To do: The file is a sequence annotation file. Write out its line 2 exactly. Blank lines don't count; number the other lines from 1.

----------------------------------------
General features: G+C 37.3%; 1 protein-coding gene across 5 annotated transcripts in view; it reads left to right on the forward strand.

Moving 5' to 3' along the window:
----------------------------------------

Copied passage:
Moving 5' to 3' along the window: